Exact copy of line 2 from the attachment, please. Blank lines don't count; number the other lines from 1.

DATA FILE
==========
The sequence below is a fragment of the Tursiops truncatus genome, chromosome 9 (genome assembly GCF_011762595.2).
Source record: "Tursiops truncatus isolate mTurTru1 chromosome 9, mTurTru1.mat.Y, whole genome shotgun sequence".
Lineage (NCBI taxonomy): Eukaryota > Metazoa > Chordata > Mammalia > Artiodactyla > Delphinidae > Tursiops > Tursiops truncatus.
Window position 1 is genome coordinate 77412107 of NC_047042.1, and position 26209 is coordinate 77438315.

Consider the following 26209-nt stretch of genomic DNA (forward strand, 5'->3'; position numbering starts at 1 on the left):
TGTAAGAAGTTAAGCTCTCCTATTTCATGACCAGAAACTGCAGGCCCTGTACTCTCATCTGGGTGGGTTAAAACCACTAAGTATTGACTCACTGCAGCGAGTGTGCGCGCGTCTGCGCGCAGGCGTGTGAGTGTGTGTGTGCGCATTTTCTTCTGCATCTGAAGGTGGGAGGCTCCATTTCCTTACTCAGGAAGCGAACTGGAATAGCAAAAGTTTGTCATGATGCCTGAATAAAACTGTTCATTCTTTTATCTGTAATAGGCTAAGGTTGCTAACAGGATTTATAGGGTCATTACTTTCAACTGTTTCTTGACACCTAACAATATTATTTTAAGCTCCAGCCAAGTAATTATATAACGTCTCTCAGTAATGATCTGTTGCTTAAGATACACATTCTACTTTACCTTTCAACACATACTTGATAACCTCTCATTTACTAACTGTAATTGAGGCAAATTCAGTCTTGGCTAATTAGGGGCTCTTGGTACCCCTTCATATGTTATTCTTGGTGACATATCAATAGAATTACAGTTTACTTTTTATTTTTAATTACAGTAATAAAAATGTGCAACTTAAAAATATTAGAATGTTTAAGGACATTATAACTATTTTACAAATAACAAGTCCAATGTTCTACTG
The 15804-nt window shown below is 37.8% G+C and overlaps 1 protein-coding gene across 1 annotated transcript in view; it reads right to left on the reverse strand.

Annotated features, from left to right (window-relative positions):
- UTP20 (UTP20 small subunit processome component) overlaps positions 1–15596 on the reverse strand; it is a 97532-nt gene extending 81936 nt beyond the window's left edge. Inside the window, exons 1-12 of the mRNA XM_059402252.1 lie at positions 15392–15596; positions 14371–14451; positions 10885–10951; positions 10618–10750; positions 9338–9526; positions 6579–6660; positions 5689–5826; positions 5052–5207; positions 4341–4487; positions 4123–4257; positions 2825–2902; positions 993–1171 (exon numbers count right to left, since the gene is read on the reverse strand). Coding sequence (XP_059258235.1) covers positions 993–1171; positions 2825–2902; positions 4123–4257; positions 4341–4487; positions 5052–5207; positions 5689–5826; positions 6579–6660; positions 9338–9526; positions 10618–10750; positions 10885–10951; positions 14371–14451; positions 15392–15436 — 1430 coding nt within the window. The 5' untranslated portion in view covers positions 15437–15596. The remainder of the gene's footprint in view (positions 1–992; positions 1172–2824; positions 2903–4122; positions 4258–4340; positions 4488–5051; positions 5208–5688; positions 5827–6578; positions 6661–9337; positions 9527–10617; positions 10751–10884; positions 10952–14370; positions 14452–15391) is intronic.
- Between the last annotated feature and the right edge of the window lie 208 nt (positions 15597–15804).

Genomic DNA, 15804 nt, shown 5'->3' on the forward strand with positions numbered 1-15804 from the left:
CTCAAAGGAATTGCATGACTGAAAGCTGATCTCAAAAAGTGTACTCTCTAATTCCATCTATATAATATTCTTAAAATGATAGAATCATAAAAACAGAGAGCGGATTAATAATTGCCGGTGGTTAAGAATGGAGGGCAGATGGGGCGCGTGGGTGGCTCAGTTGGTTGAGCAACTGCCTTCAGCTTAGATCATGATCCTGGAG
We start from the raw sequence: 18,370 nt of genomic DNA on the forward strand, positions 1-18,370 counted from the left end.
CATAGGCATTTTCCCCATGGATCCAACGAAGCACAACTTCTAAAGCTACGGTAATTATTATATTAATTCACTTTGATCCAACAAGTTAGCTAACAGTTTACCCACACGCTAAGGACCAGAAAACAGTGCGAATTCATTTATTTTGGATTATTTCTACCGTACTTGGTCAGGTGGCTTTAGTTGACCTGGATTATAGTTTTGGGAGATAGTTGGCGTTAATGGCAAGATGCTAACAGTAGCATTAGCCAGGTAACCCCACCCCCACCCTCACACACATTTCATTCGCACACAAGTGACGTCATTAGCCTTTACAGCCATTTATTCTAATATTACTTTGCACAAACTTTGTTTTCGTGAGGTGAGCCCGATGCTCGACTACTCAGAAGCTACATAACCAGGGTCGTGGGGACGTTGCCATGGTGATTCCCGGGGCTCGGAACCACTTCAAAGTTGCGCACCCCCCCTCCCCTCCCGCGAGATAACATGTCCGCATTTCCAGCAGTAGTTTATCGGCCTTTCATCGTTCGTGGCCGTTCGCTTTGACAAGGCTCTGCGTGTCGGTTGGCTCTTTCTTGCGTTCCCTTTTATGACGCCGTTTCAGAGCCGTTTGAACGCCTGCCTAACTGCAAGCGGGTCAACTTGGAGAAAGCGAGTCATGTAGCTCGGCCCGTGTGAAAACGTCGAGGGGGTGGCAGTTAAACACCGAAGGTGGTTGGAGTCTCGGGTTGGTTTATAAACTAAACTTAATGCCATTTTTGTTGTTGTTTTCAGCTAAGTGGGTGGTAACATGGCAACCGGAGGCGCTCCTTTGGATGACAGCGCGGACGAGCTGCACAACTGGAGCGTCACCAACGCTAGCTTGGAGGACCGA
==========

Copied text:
Source record: "Tursiops truncatus isolate mTurTru1 chromosome 9, mTurTru1.mat.Y, whole genome shotgun sequence".